Kerry faces calls to step down over leaked Iran tapes
John Kerry, the U.S. special envoy for climate change, is facing calls for his resignation from Republican lawmakers and pundits for reportedly discussing Israeli military operations with Iran’s foreign minister when he served as then-President Obama’s secretary of State.
Republican blowback is running the gamut from calling for Kerry to leave his position as the top official addressing climate change to calling for an investigation and his prosecution. Biden administration officials are dismissing the allegations, saying the information Kerry allegedly shared was widely known at the time.
Sen. Dan Sullivan (R-Alaska) called for Kerry’s resignation in a floor speech, one of several senators to do so Monday.
“I don’t do this lightly. In my entire time in the Senate, I’ve never called for anyone’s resignation,” Sullivan said. “But his record, John Kerry’s record, of undermining working families and working against American national security interests was too much to bear. He needs to go.”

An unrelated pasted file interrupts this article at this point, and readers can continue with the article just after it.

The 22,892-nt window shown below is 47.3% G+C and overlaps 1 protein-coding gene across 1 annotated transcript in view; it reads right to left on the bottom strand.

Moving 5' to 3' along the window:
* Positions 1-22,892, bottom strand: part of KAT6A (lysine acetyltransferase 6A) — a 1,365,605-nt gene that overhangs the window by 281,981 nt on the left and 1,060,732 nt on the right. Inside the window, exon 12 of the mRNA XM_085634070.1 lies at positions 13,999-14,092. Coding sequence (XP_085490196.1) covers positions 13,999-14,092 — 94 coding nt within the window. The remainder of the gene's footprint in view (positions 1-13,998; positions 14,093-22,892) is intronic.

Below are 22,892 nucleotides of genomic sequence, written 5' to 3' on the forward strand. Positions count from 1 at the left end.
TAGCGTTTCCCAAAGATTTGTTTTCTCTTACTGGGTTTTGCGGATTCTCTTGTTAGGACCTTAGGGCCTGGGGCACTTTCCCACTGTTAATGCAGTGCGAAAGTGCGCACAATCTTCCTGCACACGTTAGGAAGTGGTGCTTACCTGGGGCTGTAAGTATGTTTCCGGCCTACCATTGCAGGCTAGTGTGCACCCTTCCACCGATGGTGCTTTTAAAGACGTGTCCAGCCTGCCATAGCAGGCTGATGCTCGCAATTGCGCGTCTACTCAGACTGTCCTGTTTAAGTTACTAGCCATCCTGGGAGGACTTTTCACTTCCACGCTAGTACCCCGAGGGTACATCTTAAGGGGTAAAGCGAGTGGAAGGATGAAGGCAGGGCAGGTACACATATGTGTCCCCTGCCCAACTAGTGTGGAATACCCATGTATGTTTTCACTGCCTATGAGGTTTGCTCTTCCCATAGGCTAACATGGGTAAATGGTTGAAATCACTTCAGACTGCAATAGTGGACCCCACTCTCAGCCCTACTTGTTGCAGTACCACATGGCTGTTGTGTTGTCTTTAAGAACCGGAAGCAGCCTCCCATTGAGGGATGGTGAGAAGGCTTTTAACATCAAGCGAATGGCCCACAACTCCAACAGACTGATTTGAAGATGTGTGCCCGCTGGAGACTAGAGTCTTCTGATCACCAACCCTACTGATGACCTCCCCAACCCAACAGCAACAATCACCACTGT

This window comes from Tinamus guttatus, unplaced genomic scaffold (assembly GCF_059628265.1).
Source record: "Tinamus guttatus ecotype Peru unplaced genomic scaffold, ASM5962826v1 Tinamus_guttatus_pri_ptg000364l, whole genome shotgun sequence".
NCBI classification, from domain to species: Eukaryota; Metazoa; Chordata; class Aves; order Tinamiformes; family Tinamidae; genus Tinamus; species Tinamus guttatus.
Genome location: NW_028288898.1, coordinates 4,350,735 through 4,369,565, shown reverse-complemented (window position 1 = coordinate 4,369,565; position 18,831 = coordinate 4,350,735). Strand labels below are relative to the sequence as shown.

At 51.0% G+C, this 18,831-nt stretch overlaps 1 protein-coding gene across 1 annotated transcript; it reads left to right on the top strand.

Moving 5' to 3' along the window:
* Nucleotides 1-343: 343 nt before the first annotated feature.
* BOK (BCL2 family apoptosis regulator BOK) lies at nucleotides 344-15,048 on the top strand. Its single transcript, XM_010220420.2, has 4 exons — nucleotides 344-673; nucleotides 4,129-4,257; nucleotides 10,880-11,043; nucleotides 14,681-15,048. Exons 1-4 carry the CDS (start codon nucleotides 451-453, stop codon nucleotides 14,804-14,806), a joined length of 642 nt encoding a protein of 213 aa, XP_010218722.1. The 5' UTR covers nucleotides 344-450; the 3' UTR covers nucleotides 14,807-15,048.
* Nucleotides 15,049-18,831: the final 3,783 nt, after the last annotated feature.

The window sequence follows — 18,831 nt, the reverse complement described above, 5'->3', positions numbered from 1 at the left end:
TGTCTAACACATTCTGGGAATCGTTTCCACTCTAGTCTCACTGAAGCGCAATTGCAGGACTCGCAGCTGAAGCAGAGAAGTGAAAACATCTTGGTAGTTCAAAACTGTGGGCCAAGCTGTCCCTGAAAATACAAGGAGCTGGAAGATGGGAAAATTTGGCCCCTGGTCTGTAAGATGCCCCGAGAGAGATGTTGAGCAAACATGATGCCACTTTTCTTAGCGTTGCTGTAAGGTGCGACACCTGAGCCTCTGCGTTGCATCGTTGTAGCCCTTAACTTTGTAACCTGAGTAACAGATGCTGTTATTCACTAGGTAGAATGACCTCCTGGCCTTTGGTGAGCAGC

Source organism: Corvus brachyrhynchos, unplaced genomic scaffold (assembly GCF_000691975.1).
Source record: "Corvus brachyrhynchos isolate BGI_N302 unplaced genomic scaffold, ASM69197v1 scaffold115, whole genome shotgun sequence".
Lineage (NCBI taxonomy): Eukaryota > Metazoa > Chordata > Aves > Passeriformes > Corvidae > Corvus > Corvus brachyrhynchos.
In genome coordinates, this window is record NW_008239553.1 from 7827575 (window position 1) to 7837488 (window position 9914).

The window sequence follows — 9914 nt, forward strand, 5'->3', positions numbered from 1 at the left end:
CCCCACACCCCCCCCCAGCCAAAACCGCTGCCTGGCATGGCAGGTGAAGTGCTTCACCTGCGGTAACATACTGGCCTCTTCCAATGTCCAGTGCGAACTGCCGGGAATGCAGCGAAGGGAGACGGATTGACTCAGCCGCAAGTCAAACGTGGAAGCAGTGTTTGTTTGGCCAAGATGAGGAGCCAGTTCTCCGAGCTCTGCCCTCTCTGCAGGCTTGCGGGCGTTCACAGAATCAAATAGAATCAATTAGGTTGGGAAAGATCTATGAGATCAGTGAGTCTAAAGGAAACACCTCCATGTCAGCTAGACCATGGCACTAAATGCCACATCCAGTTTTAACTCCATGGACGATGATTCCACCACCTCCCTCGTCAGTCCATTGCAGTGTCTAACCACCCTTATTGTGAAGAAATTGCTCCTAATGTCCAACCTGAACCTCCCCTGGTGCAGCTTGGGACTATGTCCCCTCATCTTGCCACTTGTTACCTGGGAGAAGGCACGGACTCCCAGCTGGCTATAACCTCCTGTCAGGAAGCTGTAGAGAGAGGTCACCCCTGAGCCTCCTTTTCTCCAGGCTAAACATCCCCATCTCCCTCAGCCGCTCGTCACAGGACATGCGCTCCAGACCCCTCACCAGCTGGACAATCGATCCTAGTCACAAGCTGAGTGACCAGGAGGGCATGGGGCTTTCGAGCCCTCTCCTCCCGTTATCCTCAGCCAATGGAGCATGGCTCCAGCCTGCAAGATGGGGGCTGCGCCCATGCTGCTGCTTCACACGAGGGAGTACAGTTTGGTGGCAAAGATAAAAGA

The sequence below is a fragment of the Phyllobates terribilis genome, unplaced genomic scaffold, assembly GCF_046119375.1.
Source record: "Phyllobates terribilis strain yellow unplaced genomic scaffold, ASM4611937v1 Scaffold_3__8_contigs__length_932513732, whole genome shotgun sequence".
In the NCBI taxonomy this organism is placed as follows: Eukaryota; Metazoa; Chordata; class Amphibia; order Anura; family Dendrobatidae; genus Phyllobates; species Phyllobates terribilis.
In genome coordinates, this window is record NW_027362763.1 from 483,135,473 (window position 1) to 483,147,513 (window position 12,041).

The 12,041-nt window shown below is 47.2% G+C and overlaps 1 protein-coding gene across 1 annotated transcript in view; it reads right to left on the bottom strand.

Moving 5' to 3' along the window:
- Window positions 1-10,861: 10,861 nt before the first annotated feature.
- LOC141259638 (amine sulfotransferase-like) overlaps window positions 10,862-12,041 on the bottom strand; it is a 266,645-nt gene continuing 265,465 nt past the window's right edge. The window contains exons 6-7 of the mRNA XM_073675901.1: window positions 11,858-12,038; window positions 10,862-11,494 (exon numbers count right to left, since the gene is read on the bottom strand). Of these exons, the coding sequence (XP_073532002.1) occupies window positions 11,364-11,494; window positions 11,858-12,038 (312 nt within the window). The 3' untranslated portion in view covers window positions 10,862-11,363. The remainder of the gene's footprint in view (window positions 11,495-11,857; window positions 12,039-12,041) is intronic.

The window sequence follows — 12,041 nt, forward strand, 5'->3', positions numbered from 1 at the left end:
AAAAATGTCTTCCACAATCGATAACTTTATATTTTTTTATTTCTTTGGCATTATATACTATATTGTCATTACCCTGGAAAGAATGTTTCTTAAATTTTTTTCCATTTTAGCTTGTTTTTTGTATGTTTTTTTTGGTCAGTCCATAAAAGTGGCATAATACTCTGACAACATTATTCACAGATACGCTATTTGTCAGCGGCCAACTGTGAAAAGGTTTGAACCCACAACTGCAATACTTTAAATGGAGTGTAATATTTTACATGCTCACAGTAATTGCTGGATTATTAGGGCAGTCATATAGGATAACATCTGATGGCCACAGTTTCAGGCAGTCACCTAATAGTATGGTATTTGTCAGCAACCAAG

“When I read this today, I was astonished as well that a former secretary of State, now a member of President Biden’s National Security Council … would reveal the secrets of one of our most important and enduring allies in the region to an avowed enemy,” he added.
The New York Times and other outlets reported on Monday that leaked audio recorded in March captured Iranian Foreign Minister Mohammad Javad Zarif saying that Kerry told him Israel had attacked Iran’s interests in Syria at least 200 times.
Zarif reportedly expressed astonishment at the revelation. Zarif did not say when Kerry, who served as secretary of State between 2013 and 2017, made the admission.
Kerry categorically denied the allegations in a Monday evening tweet, saying, “This never happened – either when I was Secretary of State or since.”
I can tell you that this story and these allegations are unequivocally false. This never happened – either when I was Secretary of State or since. https://t.co/BTOdFE1khW
— John Kerry (@JohnKerry) April 26, 2021